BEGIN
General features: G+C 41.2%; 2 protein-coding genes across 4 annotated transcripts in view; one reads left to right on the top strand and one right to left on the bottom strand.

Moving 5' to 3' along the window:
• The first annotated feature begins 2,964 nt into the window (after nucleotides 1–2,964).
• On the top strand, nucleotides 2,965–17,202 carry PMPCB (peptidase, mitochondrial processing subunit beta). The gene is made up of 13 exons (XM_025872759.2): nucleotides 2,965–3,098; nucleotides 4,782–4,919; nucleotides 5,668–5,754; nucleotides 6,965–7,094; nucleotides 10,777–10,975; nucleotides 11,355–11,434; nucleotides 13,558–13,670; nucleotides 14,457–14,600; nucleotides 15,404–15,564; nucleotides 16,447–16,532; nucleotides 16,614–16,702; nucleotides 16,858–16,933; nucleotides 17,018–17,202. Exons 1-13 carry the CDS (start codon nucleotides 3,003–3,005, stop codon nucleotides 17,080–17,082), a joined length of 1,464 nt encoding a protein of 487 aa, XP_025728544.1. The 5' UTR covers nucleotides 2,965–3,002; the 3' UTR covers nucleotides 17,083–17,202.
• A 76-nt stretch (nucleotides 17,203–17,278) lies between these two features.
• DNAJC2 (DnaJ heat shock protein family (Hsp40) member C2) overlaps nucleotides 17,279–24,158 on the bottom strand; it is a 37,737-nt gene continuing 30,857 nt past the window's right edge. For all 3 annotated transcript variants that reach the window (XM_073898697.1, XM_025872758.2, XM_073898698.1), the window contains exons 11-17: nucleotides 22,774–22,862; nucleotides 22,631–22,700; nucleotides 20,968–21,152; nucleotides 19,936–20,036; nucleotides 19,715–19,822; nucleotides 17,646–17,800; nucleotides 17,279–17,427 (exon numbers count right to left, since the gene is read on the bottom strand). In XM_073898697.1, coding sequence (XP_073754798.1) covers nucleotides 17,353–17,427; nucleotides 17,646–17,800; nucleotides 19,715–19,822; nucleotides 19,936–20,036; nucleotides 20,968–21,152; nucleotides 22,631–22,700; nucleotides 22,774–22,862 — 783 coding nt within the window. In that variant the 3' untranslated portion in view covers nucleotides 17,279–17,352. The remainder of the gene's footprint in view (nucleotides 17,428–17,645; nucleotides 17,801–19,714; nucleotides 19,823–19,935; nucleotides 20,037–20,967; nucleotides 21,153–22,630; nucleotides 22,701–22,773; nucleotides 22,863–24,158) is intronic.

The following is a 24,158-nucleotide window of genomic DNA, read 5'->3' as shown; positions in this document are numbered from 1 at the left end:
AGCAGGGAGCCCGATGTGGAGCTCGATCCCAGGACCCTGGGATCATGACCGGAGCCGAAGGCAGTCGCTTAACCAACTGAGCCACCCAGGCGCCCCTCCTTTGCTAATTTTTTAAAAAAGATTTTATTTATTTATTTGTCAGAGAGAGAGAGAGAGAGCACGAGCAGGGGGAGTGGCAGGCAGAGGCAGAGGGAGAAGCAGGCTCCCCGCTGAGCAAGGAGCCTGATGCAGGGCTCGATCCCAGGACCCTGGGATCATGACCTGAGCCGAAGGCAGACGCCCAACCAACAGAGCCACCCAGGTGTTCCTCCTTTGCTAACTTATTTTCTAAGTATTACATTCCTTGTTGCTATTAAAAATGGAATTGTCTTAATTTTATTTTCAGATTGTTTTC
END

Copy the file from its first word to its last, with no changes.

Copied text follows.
General features: G+C 41.2%; 2 protein-coding genes across 4 annotated transcripts in view; one reads left to right on the top strand and one right to left on the bottom strand.

Moving 5' to 3' along the window:
• The first annotated feature begins 2,964 nt into the window (after nucleotides 1–2,964).
• On the top strand, nucleotides 2,965–17,202 carry PMPCB (peptidase, mitochondrial processing subunit beta). The gene is made up of 13 exons (XM_025872759.2): nucleotides 2,965–3,098; nucleotides 4,782–4,919; nucleotides 5,668–5,754; nucleotides 6,965–7,094; nucleotides 10,777–10,975; nucleotides 11,355–11,434; nucleotides 13,558–13,670; nucleotides 14,457–14,600; nucleotides 15,404–15,564; nucleotides 16,447–16,532; nucleotides 16,614–16,702; nucleotides 16,858–16,933; nucleotides 17,018–17,202. Exons 1-13 carry the CDS (start codon nucleotides 3,003–3,005, stop codon nucleotides 17,080–17,082), a joined length of 1,464 nt encoding a protein of 487 aa, XP_025728544.1. The 5' UTR covers nucleotides 2,965–3,002; the 3' UTR covers nucleotides 17,083–17,202.
• A 76-nt stretch (nucleotides 17,203–17,278) lies between these two features.
• DNAJC2 (DnaJ heat shock protein family (Hsp40) member C2) overlaps nucleotides 17,279–24,158 on the bottom strand; it is a 37,737-nt gene continuing 30,857 nt past the window's right edge. For all 3 annotated transcript variants that reach the window (XM_073898697.1, XM_025872758.2, XM_073898698.1), the window contains exons 11-17: nucleotides 22,774–22,862; nucleotides 22,631–22,700; nucleotides 20,968–21,152; nucleotides 19,936–20,036; nucleotides 19,715–19,822; nucleotides 17,646–17,800; nucleotides 17,279–17,427 (exon numbers count right to left, since the gene is read on the bottom strand). In XM_073898697.1, coding sequence (XP_073754798.1) covers nucleotides 17,353–17,427; nucleotides 17,646–17,800; nucleotides 19,715–19,822; nucleotides 19,936–20,036; nucleotides 20,968–21,152; nucleotides 22,631–22,700; nucleotides 22,774–22,862 — 783 coding nt within the window. In that variant the 3' untranslated portion in view covers nucleotides 17,279–17,352. The remainder of the gene's footprint in view (nucleotides 17,428–17,645; nucleotides 17,801–19,714; nucleotides 19,823–19,935; nucleotides 20,037–20,967; nucleotides 21,153–22,630; nucleotides 22,701–22,773; nucleotides 22,863–24,158) is intronic.

The following is a 24,158-nucleotide window of genomic DNA, read 5'->3' as shown; positions in this document are numbered from 1 at the left end:
AGCAGGGAGCCCGATGTGGAGCTCGATCCCAGGACCCTGGGATCATGACCGGAGCCGAAGGCAGTCGCTTAACCAACTGAGCCACCCAGGCGCCCCTCCTTTGCTAATTTTTTAAAAAAGATTTTATTTATTTATTTGTCAGAGAGAGAGAGAGAGAGCACGAGCAGGGGGAGTGGCAGGCAGAGGCAGAGGGAGAAGCAGGCTCCCCGCTGAGCAAGGAGCCTGATGCAGGGCTCGATCCCAGGACCCTGGGATCATGACCTGAGCCGAAGGCAGACGCCCAACCAACAGAGCCACCCAGGTGTTCCTCCTTTGCTAACTTATTTTCTAAGTATTACATTCCTTGTTGCTATTAAAAATGGAATTGTCTTAATTTTATTTTCAGATTGTTTTC